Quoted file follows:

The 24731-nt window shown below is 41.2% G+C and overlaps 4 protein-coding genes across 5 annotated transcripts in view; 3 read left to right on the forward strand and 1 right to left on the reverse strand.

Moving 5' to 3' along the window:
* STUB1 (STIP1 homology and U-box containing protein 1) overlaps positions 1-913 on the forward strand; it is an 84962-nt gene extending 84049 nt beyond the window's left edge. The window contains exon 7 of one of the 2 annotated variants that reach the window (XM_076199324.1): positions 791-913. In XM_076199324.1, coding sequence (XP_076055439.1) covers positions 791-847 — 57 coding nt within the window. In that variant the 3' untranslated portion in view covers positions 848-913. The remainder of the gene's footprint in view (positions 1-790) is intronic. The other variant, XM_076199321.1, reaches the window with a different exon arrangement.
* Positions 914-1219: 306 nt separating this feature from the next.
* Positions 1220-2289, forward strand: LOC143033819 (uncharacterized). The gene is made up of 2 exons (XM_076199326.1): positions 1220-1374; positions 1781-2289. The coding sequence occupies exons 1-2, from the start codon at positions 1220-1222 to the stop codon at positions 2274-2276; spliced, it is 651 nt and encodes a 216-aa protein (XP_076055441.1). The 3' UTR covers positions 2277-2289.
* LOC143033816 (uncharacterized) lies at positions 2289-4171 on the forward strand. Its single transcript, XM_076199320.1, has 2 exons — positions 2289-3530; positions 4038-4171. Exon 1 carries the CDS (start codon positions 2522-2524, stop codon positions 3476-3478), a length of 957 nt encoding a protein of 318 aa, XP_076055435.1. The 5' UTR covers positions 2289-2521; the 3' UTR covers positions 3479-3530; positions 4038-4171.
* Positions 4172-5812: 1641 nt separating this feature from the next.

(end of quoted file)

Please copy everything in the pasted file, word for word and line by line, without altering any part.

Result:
The 24731-nt window shown below is 41.2% G+C and overlaps 4 protein-coding genes across 5 annotated transcripts in view; 3 read left to right on the forward strand and 1 right to left on the reverse strand.

Moving 5' to 3' along the window:
* STUB1 (STIP1 homology and U-box containing protein 1) overlaps positions 1-913 on the forward strand; it is an 84962-nt gene extending 84049 nt beyond the window's left edge. The window contains exon 7 of one of the 2 annotated variants that reach the window (XM_076199324.1): positions 791-913. In XM_076199324.1, coding sequence (XP_076055439.1) covers positions 791-847 — 57 coding nt within the window. In that variant the 3' untranslated portion in view covers positions 848-913. The remainder of the gene's footprint in view (positions 1-790) is intronic. The other variant, XM_076199321.1, reaches the window with a different exon arrangement.
* Positions 914-1219: 306 nt separating this feature from the next.
* Positions 1220-2289, forward strand: LOC143033819 (uncharacterized). The gene is made up of 2 exons (XM_076199326.1): positions 1220-1374; positions 1781-2289. The coding sequence occupies exons 1-2, from the start codon at positions 1220-1222 to the stop codon at positions 2274-2276; spliced, it is 651 nt and encodes a 216-aa protein (XP_076055441.1). The 3' UTR covers positions 2277-2289.
* LOC143033816 (uncharacterized) lies at positions 2289-4171 on the forward strand. Its single transcript, XM_076199320.1, has 2 exons — positions 2289-3530; positions 4038-4171. Exon 1 carries the CDS (start codon positions 2522-2524, stop codon positions 3476-3478), a length of 957 nt encoding a protein of 318 aa, XP_076055435.1. The 5' UTR covers positions 2289-2521; the 3' UTR covers positions 3479-3530; positions 4038-4171.
* Positions 4172-5812: 1641 nt separating this feature from the next.